In the United States and across the globe, interest is growing in the use of ethanol for fuel, whether as an additive to traditional petroleum gasoline or as a complete substitute for gasoline, to be used in alternative-fuel vehicles. This interest has been driven by growing environmental concerns, such as air quality and global warming, as well as mounting concerns about energy independence and the non-renewability of crude oil.
The Challenges of Ethanol Fuel Production
The ethanol production process involves the fermentation of corn and other grains to produce a “beer,” a slurry of particulate solids, yeast and dissolved solids, ethanol, and trace other metabolic organic chemicals. The resulting beer from the fermenters is pumped into a large holding tank, called the beer well, and then processed to recover ethanol, distillers grains and solubles (DGS), and byproducts such as corn oil.
When dried, the DGS becomes cattle feed, referred to as dried distillers grains and solubles (DDGS); if not dried, it is still cattle feed but has a much shorter shelf life. The beer starts out at approximately 11 to 15 weight percent (wt%) ethanol; to produce fuel-grade ethanol, this must be brought up to at least 99.5 wt%. Standard distillation processes, however, can only generate ethanol with a purity of about 95 wt%.
At 95 wt%, ethanol becomes an azeotrope, a liquid mixture of two or more compounds that exist in the same concentrations in the vapor phase as the liquid phase. At the azeotropic phase, standard distillation is no longer capable of separating the compounds within a liquid mixture. To remedy this, an entrainer — or a dehydrating agent — is added, breaking down the azeotrope by adsorbing water molecules and allowing for further distillation. Requiring large amounts of energy, azeotropic distillation is not particularly cost effective, however, and has long been replaced by adsorption techniques.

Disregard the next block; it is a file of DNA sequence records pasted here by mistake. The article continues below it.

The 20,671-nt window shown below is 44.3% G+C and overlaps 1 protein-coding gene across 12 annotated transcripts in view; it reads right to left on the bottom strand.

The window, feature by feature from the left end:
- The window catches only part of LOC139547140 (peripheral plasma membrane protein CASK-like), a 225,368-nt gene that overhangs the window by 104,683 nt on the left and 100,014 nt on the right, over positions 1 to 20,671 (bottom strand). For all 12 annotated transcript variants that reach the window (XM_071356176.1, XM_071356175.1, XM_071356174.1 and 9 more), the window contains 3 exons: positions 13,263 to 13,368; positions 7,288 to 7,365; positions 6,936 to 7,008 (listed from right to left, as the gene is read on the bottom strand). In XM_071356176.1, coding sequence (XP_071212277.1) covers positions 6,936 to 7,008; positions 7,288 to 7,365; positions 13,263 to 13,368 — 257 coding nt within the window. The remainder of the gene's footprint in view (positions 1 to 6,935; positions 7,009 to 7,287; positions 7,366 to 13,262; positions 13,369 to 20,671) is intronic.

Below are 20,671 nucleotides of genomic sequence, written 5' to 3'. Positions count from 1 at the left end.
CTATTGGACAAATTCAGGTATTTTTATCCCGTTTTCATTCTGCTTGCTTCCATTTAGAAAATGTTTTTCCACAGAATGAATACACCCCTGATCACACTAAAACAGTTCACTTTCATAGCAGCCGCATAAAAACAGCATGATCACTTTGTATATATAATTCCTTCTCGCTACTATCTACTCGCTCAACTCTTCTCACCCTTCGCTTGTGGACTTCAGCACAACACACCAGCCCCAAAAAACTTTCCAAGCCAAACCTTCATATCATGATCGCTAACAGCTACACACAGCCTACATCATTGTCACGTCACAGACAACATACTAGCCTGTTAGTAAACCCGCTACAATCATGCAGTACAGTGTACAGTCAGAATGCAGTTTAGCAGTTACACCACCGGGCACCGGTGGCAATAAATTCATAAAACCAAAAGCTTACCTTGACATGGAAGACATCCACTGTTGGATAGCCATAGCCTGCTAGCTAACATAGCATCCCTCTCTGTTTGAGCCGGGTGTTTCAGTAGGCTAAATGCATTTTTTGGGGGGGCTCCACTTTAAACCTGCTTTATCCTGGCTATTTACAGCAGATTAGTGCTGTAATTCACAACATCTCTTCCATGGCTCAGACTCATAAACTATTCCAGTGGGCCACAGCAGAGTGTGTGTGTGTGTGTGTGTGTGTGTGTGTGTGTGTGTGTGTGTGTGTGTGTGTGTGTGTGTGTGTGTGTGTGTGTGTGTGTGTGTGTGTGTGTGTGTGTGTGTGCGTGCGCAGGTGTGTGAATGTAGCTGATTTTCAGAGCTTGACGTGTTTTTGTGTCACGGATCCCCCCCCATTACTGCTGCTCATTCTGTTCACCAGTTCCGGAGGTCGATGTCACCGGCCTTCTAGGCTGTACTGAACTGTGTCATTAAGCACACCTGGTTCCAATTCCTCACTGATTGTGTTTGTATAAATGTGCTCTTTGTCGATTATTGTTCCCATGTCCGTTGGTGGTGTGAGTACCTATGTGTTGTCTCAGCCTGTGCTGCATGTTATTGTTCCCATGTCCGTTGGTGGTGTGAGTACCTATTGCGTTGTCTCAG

The Advent of PVSA
The 1980s saw advancements in adsorption processes and the invention of molecular sieves, materials with molecular-sized pores and tremendous surface areas capable of adsorbing the component molecules of fluids. These advancements allowed for the development of the pressure swing adsorption (PSA) process and pressure vacuum swing adsorption (PVSA).
For fuel, ethanol PVSA is the preferred process. Like traditional methods, the PVSA ethanol production process involves a sequence of distillations. At the end of the PVSA process, however, a 3A zeolite — rather than an entrainer — is used to break the azeotropic and recover purified ethanol.
3A zeolites are aluminosilicate minerals comprised of a crystalline compound of sodium, aluminum, silicone, and oxygen. The porous structure may include cations of sodium, potassium, calcium, and magnesium. Including such cations changes the pore size and structural strength of the zeolite crystal. They act as molecular sieves, adsorbing the water molecules from the ethanol azeotrope without excessive adsorption of the ethanol molecules. PVSA is a much more cost- and energy-efficient process than azeotropic distillation.
Improving PVSA Modelling
Despite the many advantages of PVSA, a detailed study analyzing the operation of the PVSA process and its precise performance had yet to be conducted. Most suppliers of such systems use empirical results and past installations to guide design and operation. In an actual implemented process, however, the PVSA operation is inherently transient, so ad hoc submodeling generally falls short of providing precise, true-to-life results.
Thermal Kinetics sought to change this, working with a professor from the University at Buffalo’s Department of Chemical and Biological Engineering and a team of engineers during a five-year R&D program. These efforts led to the design and implementation of a unique simulation program of the PVSA process. The modeling of adsorption equilibrium, heat of adsorption, heat transfer dynamics, and kinetics of adsorption, as well as desorption, were used to create detailed PVSA models. The resulting computer simulation program was sufficiently accurate and robust to allow computational experiments to be conducted, eventually leading to advanced and improved methods of operation. To learn more, we invite you to download the full study, “Simulation of Pressure Swing Adsorption in Fuel Ethanol Production Process.”